Interview with Sangram Savant: "It has to be practical"
Interview with the Energy Engineering and Management Alumnus Sangram Savant, who is currently doing his doctoral research at the Laboratory of Renewable Energy Science & Engineering (LRESE) of the EPFL (École Polytechnique Fédérale de Lausanne).
The interview was taken by the HECTOR School Team in March 2019.
Hello Sangram. Thank you very much for spending some time on the interview. Can we start by you, telling something about you?
- I grew up in the western part of India. From the beginning, I liked working with my hands, it runs in my family. My parents, my grandfather – everyone is an engineer. Therefore, it was clear to me that I also will be an engineer. I did my Bachelor in Mechanical Engineering and started working at a wind turbine manufacturer called Suzlon Energy Ltd. It was kind of a revelation when I had seen the Al Gore movie „An Inconvenient Truth“ about global warming. From this moment, I knew I wanted to work in this field and contribute to find solutions for clean energy.
Why did you decide to do a Master at HECTOR School?
- I already knew about the KIT and its good reputation and really appreciated the structure of the offered Master program Energy Engineering and Management offered by the Hector School. It fit perfect to pursue my preferred career. Other universities and programs I compared were also speaking about the combination of technology and management. However, at HECTOR School they weren´t only speaking about the possible technologies, they had the experts and the cases in which we really gained practical experience. In the lectures, we got to know the current state of technology but also the outlook into future in both aspects: technology wise and economically.
What did you like most at HECTOR School?
- I liked the possibility of not just learning theoretical, but combining studying with working. That is what really counts. It has to be practical. That´s also why it was so important to me to have the management part involved in my study. I learned about how the business is working, finance and a lot more interdisciplinary parts. All the lecturers were experts, so I got a deep and not just a broad understanding of everything that influences the energy industry.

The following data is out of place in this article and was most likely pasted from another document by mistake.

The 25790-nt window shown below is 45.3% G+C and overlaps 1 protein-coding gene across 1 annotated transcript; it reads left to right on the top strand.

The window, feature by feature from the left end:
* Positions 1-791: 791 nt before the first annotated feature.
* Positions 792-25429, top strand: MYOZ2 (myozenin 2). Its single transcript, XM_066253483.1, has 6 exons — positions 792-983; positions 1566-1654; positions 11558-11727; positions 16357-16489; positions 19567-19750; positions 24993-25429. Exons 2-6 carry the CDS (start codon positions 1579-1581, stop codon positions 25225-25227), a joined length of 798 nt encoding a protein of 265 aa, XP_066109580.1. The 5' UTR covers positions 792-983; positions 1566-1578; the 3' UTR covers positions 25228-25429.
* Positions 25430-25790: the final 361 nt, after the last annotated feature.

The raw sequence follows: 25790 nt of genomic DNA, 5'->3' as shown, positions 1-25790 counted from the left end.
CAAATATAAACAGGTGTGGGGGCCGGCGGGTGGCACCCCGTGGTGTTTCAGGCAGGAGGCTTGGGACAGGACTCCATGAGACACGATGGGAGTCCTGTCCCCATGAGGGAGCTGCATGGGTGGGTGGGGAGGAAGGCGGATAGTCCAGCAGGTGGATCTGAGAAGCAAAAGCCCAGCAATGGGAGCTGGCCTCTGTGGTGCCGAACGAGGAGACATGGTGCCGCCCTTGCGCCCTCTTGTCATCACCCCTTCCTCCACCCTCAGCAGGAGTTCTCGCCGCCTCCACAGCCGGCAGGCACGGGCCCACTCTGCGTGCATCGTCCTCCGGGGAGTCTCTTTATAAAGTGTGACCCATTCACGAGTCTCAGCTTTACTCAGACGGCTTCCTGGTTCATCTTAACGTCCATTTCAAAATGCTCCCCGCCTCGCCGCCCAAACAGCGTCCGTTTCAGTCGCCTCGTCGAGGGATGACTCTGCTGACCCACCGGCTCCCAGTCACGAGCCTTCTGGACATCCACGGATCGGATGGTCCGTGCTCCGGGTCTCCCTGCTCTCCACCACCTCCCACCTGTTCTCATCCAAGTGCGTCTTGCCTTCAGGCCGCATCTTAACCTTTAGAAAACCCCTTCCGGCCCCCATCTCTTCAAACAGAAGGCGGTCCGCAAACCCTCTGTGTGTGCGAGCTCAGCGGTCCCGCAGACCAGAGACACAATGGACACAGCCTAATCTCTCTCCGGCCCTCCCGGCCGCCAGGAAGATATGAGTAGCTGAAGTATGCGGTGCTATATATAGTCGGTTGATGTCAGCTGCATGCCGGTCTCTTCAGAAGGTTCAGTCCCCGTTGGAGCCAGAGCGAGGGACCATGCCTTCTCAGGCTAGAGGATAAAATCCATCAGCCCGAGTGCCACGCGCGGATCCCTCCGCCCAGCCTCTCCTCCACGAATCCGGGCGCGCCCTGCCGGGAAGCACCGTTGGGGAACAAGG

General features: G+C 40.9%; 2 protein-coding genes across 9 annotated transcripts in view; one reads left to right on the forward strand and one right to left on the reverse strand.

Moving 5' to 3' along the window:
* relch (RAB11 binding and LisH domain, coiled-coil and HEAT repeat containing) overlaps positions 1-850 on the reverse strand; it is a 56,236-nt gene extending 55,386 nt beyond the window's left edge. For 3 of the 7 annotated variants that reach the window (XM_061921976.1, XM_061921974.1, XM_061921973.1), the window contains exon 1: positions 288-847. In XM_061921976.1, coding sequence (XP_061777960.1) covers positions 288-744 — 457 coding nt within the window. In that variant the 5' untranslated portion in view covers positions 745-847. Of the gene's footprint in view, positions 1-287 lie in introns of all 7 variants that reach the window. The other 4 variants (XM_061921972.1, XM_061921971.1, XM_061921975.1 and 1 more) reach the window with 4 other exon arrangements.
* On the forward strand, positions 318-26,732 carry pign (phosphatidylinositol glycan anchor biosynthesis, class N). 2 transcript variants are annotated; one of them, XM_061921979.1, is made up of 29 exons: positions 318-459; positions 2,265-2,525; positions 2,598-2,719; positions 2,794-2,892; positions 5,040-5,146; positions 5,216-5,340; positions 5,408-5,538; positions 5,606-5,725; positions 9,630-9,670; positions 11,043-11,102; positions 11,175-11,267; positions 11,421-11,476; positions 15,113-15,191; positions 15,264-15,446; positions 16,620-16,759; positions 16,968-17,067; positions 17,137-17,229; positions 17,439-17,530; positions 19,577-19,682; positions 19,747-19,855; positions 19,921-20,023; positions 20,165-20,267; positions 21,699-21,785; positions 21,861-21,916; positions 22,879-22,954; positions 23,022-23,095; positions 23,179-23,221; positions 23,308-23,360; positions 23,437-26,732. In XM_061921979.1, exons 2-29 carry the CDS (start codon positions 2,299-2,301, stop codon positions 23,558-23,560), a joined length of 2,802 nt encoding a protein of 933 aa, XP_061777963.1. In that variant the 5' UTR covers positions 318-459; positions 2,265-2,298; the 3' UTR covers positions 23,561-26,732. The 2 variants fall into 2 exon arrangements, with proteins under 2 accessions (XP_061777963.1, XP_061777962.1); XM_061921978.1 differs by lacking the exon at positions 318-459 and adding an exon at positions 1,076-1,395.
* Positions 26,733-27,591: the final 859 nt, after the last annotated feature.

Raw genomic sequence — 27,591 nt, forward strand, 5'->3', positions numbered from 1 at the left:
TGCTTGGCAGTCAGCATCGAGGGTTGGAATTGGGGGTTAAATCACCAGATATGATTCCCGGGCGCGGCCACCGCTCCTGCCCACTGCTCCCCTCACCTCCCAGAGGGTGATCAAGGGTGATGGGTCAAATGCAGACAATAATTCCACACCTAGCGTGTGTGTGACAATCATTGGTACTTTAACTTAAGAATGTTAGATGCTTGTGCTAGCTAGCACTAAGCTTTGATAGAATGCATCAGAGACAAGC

Was there something you experienced at HECTOR School that you would say influenced your further life?
- Definitely, Prof Ehrenberg’s lectures about batteries and fuel cells. He introduced me to the electrochemical energy storage and the specific demand of materials. That´s still what I am working on. I do my Ph.D. in "Particulate/Colloidal photocatalytic and photo-electrochemical reactors for solar water splitting". Basically using the sunlight to split water directly into hydrogen and oxygen using suspended particles. I focus on both, the modeling and experimental investigation of the reactors and come up with design & guidelines of such reactors. I really believe in hydrogen as a clean and practical future energy source. The energy transition issue with the perspective of a low carbon energy source has ignited discussion about hydrogen technology as the energy vector that could replace the present energy ecosystem, when or even before it would be exhausted. Hydrogen, being an energy dense fuel and having all the required infrastructure in place, is bound to be a key player. And as we stand in 2019, Hydrogen is no longer the future, it is the present.
- Also, the international and interdisciplinary of the other students influenced me. The studying, living and partying with them was amazing. I am still in touch to pretty much all of them – in private but also through HECTOR School. This year I was the host of an Alumni Meeting. We had a tour through the European Organization for Nuclear Research, known as CERN, dinner together and went to the Geneva International Motor show the day after. It is great to be part of such a strong network.
Some last words you want to say in the interview?
- It was a rewarding experience studying at HECTOR School. I also lived at the campus, right in the center of Karlsruhe and very close to the lecture rooms. The days were long and intense, but I wouldn´t have changed it.